After you get that done, it’s time to tweak each of your campaigns in regards to the goals and types of trial users.
Most of the time you’ll encounter three different types of users, thus you’ll have to create three different campaigns. These types are:
- Non-active users
- Partly-active users
- Active users
Each of the categories requires a different approach as different users will require a different push to be willing to buy your product.
We’ll go through each of the categories one after another.
You know this type of guy. He signs up for your trial and never even logs in.
Now, while it might seem like there is no force that could make such a person buy, a well-tweaked email campaign can turn him into a diehard fan of your brand.
What you have to do, is to focus on taking him from step 0 (signing up) to step 1 which is whatever you chose to be as the first particle on the road of completing the goal. The best thing you can do is to send tutorial-like emails. Guide him through the steps required to fully experience your product.
Send him step-by-step guides, tutorials, and videos explaining what to do and how he can do it. Make sure you guide him through all of the steps.
Also, and that one can be a gamechanger. Some people simply forget that they’ve signed up for a trial. You should take care of such people offering them an additional week or two of the free trial. Do it if he’s started to be active on one of the last days of trial or even the last day in general.
This simple trick might turn non-active users into paying customers and takes minimum-to-zero effort.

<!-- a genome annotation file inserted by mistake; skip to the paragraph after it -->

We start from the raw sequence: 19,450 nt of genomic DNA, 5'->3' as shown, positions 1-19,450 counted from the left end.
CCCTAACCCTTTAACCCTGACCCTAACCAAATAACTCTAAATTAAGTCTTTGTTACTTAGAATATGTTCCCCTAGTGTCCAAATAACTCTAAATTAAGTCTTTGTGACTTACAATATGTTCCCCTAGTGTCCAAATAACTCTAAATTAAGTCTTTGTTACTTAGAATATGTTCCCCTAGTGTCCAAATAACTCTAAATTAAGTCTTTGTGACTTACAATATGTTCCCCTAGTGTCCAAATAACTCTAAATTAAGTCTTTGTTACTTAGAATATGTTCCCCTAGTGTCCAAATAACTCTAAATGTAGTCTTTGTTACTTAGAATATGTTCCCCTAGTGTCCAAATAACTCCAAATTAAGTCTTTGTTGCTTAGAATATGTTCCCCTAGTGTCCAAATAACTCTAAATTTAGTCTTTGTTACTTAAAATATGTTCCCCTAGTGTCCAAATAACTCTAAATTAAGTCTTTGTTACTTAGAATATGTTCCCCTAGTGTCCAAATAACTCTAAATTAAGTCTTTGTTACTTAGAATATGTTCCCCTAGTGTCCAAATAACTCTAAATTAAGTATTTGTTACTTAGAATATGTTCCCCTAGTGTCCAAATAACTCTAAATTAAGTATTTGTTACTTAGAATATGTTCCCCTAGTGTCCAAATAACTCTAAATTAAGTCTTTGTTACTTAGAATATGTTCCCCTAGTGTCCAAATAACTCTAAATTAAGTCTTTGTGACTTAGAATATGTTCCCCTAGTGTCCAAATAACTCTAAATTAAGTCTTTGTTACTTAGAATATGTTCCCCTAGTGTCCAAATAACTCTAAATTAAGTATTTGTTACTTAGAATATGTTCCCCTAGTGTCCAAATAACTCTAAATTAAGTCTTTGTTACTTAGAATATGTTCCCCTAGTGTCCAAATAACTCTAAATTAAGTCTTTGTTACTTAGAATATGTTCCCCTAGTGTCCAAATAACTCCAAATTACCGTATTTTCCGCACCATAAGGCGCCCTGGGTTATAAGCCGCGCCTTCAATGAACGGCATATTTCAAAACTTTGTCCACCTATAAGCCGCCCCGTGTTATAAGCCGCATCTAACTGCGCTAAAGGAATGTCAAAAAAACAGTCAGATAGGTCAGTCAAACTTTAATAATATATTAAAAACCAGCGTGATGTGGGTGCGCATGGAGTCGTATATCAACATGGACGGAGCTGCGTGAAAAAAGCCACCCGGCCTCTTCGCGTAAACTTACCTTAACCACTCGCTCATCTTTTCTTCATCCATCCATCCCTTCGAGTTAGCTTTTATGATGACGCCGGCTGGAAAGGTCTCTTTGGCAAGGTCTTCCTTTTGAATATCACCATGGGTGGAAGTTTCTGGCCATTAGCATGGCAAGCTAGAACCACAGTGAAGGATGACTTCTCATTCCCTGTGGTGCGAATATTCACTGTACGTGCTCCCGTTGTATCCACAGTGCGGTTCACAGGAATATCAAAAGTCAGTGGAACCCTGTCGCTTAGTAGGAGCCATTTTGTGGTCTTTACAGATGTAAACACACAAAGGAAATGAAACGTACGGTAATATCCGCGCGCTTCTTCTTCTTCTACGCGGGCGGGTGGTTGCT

Partly-active users are a bit like non-active users but actually can differ a lot from the previous group.
First of all, taking into account that they’ve tried to get going it might mean that they simply got stuck, not knowing what to do next. In this case, you should also use how-to emails with step-by-step guides, explanations, and videos to help him tackle whatever obstacle he or she has stumbled upon.
Also, it might be a good idea to send gamified emails showing their progress and the next step that they have to take in order to get closer to finish the configuration process. This way, you make the whole process easier to tackle and users might feel more obliged to actually take an initiative.
The key difference between targeting partially active users and the inactive ones is that you have to tweak your emails in regards to the exact steps that he’s stopped at.
You can use the same strategy as you’ve used with inactive users offering them an extended trial period – but – only do so using an incentive.
For example, if the next step is to change the domain name, offer an extended trial provided that the user changes the domain name.
Lastly, we have active users who are every marketer and salesman favorite group.
Active users do not require additional guidance and follow through all of the necessary steps on their own. What they actually need is a little push that takes them one step closer to closing a deal.
What you need to do, is to offer enough additional value so they’ll feel like your company is a great fit for them. You can execute it in a few ways.
One way is by offering free resources.
It can be anything from the free ebook, checklist, script, tools, etc. It’s important that you keep it trial-exclusive so the users actually feel the value. Make sure that the resource you want to offer is relevant to your audience. Make it as helpful and relevant as possible. The point is to offer free value that – thanks to the rule of reciprocity – will work in your favor.
Another approach is to send educational content.
These include case studies, reports, courses, and guides. The point is – again – to offer value, just in a different way. This time, instead of giving them ready-to-apply resource you offer a piece that they can use however they want and interpret it accordingly to the type of their business.
Also, if you have more than one pricing plan and would like to “suggest” choosing one over the others, make sure that you include it in your emails.